UEFA’s Financial Fair Play is about fiscal responsibility. It should be applauded. But real fairness will be achieved only with equal access to resources. In this proposal we at soccerissue.com suggest a 5-point plan for Real Financial Fair Play in European Football. We would appreciate your suggestions on our facebook group.
I. Local media revenue
A country will not play in European competition if it does not have a collective broadcast deal in it’s top division. This agreement will allow a maximum of 100% difference between payments to teams.
II. Proceeds from European Competition
TV revenues and prize money from European competition will be divided 1/3 to the participating teams and 2/3 between the other teams in the participants national top divisions.
III. Access to Markets
Countries may unite their top divisions in order to create a more significant consumer market for top division football.
IV. Youth development
Teams will pay a 6% “nurturing tax” on the salaries of players under 27. The money will be divided equally between teams responsible for the player’s development between the ages of 14 and 17.
V. Distribution of talent
Teams will be allowed to hold the registrations of a maximum of 25 players. Players younger than 21 and acquired before their 18th birthday will exempt from this clause.
The smaller print:
In drafting this proposal we followed one important guideline. The implementation of rules does not require scrutiny of the clubs’ financial reports. This will make such rules easy to implement and police. We also take the approach that Fair Play begins at home – in the national leagues.
Following is the rational behind each suggestion.
Local media revenues
Providing for fair competition is local leagues is the first step to a level playing field in the entire continent. Such a system increases revenue as proven by the Bundesliga example. This will ensure the commitment of the bigger clubs to the general welfare of football in their countries.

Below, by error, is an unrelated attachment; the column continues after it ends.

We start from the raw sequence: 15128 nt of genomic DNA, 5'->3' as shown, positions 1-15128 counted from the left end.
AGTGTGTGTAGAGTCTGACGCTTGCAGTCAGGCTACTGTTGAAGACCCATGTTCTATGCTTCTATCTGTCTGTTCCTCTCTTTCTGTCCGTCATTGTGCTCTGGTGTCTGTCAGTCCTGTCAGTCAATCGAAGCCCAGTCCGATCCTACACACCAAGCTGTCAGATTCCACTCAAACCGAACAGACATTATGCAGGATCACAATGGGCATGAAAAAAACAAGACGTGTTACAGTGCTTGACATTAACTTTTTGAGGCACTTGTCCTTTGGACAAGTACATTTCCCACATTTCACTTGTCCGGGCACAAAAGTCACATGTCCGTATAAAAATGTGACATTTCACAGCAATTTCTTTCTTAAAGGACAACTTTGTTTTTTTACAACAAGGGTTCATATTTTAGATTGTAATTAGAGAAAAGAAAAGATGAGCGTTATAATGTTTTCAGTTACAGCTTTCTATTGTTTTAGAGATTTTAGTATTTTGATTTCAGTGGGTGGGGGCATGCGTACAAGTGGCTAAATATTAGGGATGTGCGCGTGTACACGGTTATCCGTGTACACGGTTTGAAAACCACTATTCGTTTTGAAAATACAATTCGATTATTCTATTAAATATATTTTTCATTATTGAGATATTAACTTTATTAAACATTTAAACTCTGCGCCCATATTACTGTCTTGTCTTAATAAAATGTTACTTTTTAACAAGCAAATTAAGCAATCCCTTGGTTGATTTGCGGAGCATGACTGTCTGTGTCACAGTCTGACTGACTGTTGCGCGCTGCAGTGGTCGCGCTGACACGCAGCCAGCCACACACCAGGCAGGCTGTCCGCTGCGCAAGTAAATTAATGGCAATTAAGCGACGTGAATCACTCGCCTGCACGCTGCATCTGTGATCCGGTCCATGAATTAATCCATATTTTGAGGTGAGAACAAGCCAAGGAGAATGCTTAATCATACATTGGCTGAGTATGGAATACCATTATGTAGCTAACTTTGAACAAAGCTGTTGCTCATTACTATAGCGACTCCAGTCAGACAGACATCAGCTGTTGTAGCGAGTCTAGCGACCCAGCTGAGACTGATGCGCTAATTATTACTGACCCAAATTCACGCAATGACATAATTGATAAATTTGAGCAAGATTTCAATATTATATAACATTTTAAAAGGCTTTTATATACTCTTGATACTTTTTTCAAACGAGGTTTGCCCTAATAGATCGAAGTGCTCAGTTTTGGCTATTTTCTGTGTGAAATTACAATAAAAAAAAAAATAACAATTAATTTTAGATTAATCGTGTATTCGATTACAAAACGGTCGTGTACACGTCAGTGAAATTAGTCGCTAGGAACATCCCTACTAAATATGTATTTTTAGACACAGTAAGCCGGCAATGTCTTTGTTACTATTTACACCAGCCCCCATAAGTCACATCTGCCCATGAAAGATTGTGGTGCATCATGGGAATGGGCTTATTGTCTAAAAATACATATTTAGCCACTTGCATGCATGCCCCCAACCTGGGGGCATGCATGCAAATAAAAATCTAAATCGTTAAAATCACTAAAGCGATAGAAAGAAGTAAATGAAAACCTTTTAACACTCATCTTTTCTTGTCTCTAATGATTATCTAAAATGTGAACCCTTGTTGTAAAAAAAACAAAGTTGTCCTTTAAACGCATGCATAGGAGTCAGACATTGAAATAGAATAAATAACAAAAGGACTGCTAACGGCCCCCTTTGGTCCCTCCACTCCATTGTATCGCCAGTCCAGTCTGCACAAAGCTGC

European competition revenue
In many countries European proceeds distort local competition. In large countries like England it has created an elite group of teams. In smaller countries a single Champions League participation can give one team an enormous advantage over local rivals.
Access to market
By uniting top divisions smaller countries will be able to create the consumer market necessary to create a league on par with the top 5-6 populated nations that currently dominate club football. Many of such leagues have natural historical or geographical basis. This is has been successful in other sports like Ice Hockey and Rugby.
Examples: Scandinavian League, Danubian League, Celtic League, Balkan League, Benelux League, Baltic League or Iberian League. In pre-WWII time such a middle European League created a golden age in Austria, Hungary, Czechoslovakia and other relatively small countries.
This will ensure the professional level funds the future development of the game and that academies are a sustainable business for small clubs. With the nurturing expense capped and gradual it will also reduce the incentive of larger clubs to acquire players at a very young age.
Distribution of talent
This will prevent big teams from holding on to massive pools of talent. It will prevent situations where top international players are merely squad players at the larger clubs rather than starring for medium clubs.